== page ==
Halt thought it might have been a joke.  It was Christmastime, and the festivities might have gotten to them.  Still, it was becoming a serious problem.  Too many of the base staff were spending time looking at the sky.  Staff. Sgt. Munroe Nevells, an instructor in chemical warfare defense, was called in to investigate. 

Nevells went out to the site, and found three impressions in the ground.  The ground had been pressed to the same height, depth, and width.  It looked to Nevells like some kind of tripod.  The nearby trees had been scorched.  Nevells believed something had happened, but what?  Nevells pulled out the night vision goggles as it got dark.  In the corner of his eye, he spotted something in the distance.  The guard who'd accompanied him looked, and both men were blinded by a white light.  The light appeared to be an eyeball. It brightened, and then dimmed, almost as though it were blinking. Then, out of nowhere, it stopped.  Within seconds, they were blinded again. The light chased the two men out of the forest. They returned to the base, just in time for the officers' holiday party.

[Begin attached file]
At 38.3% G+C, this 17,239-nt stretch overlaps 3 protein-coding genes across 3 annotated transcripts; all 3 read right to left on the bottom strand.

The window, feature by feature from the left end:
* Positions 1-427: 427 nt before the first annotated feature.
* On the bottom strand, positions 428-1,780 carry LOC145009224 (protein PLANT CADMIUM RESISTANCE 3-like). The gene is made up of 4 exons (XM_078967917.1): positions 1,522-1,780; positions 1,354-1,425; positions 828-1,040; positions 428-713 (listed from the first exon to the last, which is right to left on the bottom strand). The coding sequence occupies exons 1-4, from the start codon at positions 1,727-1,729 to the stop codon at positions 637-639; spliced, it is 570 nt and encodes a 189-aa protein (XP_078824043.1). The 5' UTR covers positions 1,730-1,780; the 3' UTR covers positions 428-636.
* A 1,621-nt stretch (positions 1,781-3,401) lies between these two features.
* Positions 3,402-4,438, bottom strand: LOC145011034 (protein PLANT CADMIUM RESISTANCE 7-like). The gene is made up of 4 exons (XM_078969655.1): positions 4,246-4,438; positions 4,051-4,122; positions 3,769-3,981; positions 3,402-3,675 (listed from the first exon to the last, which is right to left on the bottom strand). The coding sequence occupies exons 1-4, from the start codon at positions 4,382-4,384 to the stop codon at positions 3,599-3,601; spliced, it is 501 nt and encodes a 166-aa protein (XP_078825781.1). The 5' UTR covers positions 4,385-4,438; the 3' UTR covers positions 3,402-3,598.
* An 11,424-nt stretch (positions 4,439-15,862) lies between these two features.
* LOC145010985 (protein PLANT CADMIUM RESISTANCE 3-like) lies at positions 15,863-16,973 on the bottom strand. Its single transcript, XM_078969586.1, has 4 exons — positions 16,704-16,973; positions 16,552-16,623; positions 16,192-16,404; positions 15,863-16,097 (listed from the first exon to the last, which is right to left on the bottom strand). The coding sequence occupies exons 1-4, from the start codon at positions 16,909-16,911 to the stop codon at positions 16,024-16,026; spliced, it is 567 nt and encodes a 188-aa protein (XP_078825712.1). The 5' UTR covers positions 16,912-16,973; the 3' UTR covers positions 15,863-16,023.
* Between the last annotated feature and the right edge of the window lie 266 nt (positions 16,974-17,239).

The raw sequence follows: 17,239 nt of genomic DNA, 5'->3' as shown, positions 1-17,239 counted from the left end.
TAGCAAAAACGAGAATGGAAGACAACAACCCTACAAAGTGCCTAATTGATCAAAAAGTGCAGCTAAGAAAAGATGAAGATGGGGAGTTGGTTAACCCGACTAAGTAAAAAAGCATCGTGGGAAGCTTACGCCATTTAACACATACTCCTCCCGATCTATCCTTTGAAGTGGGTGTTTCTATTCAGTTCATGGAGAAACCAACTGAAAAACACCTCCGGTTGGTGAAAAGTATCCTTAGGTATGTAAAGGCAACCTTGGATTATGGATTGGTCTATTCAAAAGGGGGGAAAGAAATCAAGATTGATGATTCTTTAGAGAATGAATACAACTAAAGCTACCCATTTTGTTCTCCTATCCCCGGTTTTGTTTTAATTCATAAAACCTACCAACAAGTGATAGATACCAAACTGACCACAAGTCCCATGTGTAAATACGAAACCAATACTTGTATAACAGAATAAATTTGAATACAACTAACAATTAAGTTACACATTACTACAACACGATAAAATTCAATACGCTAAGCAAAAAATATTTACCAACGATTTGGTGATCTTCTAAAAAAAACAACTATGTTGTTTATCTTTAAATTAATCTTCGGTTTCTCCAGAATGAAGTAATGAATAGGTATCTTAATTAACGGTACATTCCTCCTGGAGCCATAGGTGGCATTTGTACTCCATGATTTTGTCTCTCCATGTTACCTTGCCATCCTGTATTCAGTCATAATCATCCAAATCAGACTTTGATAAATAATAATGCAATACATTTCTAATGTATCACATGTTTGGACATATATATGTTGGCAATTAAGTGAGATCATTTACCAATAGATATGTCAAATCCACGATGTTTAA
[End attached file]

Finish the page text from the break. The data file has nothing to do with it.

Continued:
The senior police officer on duty walked into the party and told Halt that the UFO was back. Halt wanted to put the whole thing to rest once and for all. He went to the site with Nevells and the officer. When they arrived, there were four or five vehicles there, and—Halt estimated—25 people in the forest.  If the press got wind of this?  How was he supposed to explain it? One of the people at the site was John Burroughs.  When Halt got into the forest, he noted it was eerily quiet. They walked to the scene of the incident.  Halt saw the indentations, and they were identical. He had Nevells get out the Geiger counter.  Nevells took readings from the triangle, but he got residuals at the indentations.  When Nevells took a reading in the center? The needle began dancing. The area was radioactive. When Nevells took a reading at the scorched tree?  The needle pegged.  The radiation readings were off the scale.